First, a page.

Why do I want players to give Fallout 76 a chance? After all, everything I have described seemed to create a negative connotation about the game, right? Yes, but the general game is in the best state it has ever been in. Wastelanders (NPC’s) have returned to West Virginia, the difficulty has been lowered for solo players, and griefing is no longer an issue. That leaves all of West Virginia to explore in your own company, discovering landmarks that may give you the feelings the old titles once did. I personally don’t think the game is as bad as others say it is, and it’s even fun to play with friends in my experience. The Wastelanders have actually added a touch of humanity to the game, creating for a short story that should have been the longer story. Nevertheless, it is worth a try if you can get it for cheap, as Fallout fans will certainly never deny more content and story for their favorite franchise. Although the Wastelanders dlc did not add hundreds of hours of content and more so tens of hours, it is worth trying out. Don’t be afraid to play something someone else told you not to!
Another reason I love Fallout 76 is the lore behind the enemies. While being famous for the laziness in variety, I think the complete opposite of the game. Monsters like the Wendigo, Grafton Monster, Mothman, and Flatwoods monster help the atmosphere of the game in various ways. Some may even say that this is the scariest iteration of the series yet, with gigantic beasts awaiting your arrival in the forests. Glimpses of giant crawfish, enlarged sloths, and radwasps will send shivers down your spine as they walk through the radiated lands. The history of these mystical beasts runs back into West Virginia’s cryptid history. Beasts like the Flatwoods Monster whose history comes from it crashing in front of two bypassers who saw the monster stand up are part of the reason why I love this game. Then, there is also Mothman, and who doesn’t love Mothman?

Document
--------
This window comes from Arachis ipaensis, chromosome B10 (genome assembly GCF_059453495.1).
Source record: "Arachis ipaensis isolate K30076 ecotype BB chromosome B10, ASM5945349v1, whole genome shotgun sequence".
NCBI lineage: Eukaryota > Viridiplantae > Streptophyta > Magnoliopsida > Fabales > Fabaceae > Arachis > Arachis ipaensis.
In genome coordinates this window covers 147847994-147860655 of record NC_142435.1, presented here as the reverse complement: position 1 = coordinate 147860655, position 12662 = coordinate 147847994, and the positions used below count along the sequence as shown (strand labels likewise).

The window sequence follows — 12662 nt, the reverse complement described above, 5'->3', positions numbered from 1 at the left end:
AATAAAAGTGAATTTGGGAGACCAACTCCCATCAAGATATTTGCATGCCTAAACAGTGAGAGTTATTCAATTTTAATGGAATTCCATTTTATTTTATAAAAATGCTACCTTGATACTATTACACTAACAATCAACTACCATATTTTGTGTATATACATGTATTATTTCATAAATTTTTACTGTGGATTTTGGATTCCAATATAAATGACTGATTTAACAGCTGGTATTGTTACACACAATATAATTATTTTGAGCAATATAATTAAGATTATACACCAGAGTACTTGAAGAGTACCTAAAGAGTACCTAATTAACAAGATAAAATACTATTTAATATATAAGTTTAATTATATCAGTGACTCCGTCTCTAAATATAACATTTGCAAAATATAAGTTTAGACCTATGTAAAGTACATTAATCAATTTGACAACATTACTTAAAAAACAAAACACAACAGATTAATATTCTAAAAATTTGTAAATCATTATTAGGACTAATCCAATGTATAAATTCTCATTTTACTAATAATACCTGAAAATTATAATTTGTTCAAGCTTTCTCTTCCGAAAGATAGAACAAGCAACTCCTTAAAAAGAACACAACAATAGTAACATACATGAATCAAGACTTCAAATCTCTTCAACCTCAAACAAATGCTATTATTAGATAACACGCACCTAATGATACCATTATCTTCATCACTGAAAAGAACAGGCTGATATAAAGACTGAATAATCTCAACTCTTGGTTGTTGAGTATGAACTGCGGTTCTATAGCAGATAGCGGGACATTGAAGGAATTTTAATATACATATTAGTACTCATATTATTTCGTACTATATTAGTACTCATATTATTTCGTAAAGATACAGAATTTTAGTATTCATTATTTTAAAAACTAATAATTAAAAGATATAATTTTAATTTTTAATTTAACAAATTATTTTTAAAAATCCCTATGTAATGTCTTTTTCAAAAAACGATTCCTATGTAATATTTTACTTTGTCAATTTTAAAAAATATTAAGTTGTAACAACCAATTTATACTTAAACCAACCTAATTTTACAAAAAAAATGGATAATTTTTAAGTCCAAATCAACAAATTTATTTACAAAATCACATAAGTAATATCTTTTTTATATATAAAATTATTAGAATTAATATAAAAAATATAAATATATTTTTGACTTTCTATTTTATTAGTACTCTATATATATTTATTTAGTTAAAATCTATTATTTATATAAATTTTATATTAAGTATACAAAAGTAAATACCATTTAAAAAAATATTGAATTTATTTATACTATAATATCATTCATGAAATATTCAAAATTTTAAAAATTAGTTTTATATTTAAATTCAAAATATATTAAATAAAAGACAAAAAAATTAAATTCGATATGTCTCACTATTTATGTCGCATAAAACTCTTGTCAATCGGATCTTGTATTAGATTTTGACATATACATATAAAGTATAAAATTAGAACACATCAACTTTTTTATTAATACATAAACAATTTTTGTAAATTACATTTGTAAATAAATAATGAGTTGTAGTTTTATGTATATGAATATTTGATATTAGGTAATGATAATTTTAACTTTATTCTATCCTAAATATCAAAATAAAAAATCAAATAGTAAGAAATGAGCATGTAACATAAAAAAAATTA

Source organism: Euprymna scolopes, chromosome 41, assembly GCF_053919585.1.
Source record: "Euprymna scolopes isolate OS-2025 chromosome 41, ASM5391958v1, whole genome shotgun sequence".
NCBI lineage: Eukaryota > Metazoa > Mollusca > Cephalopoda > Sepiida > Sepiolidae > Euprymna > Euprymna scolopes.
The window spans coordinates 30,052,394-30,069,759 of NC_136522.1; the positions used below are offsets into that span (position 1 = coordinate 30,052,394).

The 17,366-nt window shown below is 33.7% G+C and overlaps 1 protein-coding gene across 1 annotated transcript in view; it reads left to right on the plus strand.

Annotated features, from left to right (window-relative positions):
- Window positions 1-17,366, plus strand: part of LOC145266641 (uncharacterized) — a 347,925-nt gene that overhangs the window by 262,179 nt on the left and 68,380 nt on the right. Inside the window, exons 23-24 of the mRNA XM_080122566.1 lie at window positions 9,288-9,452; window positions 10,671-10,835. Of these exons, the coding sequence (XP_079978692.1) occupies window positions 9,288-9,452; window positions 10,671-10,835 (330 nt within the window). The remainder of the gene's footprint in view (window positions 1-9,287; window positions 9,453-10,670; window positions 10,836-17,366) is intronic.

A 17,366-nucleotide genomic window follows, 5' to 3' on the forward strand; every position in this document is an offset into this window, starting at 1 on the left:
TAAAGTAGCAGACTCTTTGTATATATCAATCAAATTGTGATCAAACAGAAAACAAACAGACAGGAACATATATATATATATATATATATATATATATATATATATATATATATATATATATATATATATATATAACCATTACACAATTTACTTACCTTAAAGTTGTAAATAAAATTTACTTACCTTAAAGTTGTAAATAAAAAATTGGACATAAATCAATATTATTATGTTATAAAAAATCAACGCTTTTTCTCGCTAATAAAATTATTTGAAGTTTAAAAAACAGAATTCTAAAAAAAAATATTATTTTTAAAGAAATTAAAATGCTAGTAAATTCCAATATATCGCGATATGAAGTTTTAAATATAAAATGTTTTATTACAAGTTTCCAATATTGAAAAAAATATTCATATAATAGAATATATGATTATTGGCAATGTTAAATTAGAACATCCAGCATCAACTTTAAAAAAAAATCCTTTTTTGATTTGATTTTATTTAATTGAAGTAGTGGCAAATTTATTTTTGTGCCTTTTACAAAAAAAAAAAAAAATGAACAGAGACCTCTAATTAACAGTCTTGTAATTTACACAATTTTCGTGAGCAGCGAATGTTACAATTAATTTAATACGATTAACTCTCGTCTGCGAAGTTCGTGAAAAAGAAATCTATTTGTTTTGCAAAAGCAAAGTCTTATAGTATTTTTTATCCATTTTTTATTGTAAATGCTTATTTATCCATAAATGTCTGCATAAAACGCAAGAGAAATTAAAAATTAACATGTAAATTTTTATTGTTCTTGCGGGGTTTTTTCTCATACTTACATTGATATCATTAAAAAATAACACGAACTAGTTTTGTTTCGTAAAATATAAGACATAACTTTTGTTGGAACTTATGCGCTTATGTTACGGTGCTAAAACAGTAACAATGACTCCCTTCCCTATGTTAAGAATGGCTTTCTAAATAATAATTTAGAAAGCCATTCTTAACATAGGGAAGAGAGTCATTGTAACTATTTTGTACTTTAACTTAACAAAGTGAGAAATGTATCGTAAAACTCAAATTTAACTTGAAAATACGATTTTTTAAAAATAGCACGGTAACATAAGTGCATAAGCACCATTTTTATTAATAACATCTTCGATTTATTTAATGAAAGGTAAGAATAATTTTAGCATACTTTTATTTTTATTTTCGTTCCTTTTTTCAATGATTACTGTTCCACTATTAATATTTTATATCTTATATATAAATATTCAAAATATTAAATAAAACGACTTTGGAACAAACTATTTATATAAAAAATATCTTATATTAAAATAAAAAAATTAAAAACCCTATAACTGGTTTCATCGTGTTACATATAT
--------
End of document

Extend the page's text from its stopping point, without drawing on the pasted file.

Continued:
All in all, Fallout 76 has improved drastically since its initial release. Gamers who are eager to jump in and give the Virginian mountains a try but don’t have an account can also buy Fallout 76 accounts from best salesmen in the market. Whether it is tuning into Fallout 76’s Appalachia Radio to hear classic songs from American pastimes or dropping a nuke onto somebody’s home, I think this game is worth returning to. While the majority of gamers will not allow Bethesda back into their lives after this one, I feel that they have done the best they can with updating the game with post-release content. Nobody asked for an online Fallout experience, but I am surely glad that there is one. May the quirkiness of meeting random players online never die, and long live the wastelands.